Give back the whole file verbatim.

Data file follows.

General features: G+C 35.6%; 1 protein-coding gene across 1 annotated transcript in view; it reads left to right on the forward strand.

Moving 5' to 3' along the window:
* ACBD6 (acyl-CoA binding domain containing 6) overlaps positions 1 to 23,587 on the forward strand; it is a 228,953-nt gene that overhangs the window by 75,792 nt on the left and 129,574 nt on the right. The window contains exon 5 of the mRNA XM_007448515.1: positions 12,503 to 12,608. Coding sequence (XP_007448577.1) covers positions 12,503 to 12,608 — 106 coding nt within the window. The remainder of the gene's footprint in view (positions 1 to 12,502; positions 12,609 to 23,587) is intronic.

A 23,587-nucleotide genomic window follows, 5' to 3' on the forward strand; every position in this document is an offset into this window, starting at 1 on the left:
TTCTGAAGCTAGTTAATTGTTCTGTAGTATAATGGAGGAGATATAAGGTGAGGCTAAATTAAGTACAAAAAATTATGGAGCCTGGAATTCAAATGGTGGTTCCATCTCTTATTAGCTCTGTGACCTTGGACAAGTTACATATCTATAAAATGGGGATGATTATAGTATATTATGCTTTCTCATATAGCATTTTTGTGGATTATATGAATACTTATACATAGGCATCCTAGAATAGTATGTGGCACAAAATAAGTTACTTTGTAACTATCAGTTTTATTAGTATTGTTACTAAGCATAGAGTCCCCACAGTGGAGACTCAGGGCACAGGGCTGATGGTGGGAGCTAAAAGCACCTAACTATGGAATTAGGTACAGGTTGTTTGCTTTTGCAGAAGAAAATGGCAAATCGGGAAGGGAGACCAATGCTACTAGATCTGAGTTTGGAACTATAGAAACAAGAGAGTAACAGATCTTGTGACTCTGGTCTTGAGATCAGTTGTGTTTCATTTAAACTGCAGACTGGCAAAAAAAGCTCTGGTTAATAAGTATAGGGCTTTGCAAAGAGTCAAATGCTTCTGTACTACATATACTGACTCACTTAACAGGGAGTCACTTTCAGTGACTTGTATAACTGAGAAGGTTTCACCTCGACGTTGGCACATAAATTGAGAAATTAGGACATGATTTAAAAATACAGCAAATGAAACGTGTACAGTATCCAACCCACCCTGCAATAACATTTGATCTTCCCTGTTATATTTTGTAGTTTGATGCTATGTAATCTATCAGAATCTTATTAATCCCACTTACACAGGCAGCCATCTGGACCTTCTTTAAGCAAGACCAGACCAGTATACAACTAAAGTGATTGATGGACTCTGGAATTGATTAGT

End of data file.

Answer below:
General features: G+C 35.6%; 1 protein-coding gene across 1 annotated transcript in view; it reads left to right on the forward strand.

Moving 5' to 3' along the window:
* ACBD6 (acyl-CoA binding domain containing 6) overlaps positions 1 to 23,587 on the forward strand; it is a 228,953-nt gene that overhangs the window by 75,792 nt on the left and 129,574 nt on the right. The window contains exon 5 of the mRNA XM_007448515.1: positions 12,503 to 12,608. Coding sequence (XP_007448577.1) covers positions 12,503 to 12,608 — 106 coding nt within the window. The remainder of the gene's footprint in view (positions 1 to 12,502; positions 12,609 to 23,587) is intronic.

A 23,587-nucleotide genomic window follows, 5' to 3' on the forward strand; every position in this document is an offset into this window, starting at 1 on the left:
TTCTGAAGCTAGTTAATTGTTCTGTAGTATAATGGAGGAGATATAAGGTGAGGCTAAATTAAGTACAAAAAATTATGGAGCCTGGAATTCAAATGGTGGTTCCATCTCTTATTAGCTCTGTGACCTTGGACAAGTTACATATCTATAAAATGGGGATGATTATAGTATATTATGCTTTCTCATATAGCATTTTTGTGGATTATATGAATACTTATACATAGGCATCCTAGAATAGTATGTGGCACAAAATAAGTTACTTTGTAACTATCAGTTTTATTAGTATTGTTACTAAGCATAGAGTCCCCACAGTGGAGACTCAGGGCACAGGGCTGATGGTGGGAGCTAAAAGCACCTAACTATGGAATTAGGTACAGGTTGTTTGCTTTTGCAGAAGAAAATGGCAAATCGGGAAGGGAGACCAATGCTACTAGATCTGAGTTTGGAACTATAGAAACAAGAGAGTAACAGATCTTGTGACTCTGGTCTTGAGATCAGTTGTGTTTCATTTAAACTGCAGACTGGCAAAAAAAGCTCTGGTTAATAAGTATAGGGCTTTGCAAAGAGTCAAATGCTTCTGTACTACATATACTGACTCACTTAACAGGGAGTCACTTTCAGTGACTTGTATAACTGAGAAGGTTTCACCTCGACGTTGGCACATAAATTGAGAAATTAGGACATGATTTAAAAATACAGCAAATGAAACGTGTACAGTATCCAACCCACCCTGCAATAACATTTGATCTTCCCTGTTATATTTTGTAGTTTGATGCTATGTAATCTATCAGAATCTTATTAATCCCACTTACACAGGCAGCCATCTGGACCTTCTTTAAGCAAGACCAGACCAGTATACAACTAAAGTGATTGATGGACTCTGGAATTGATTAGT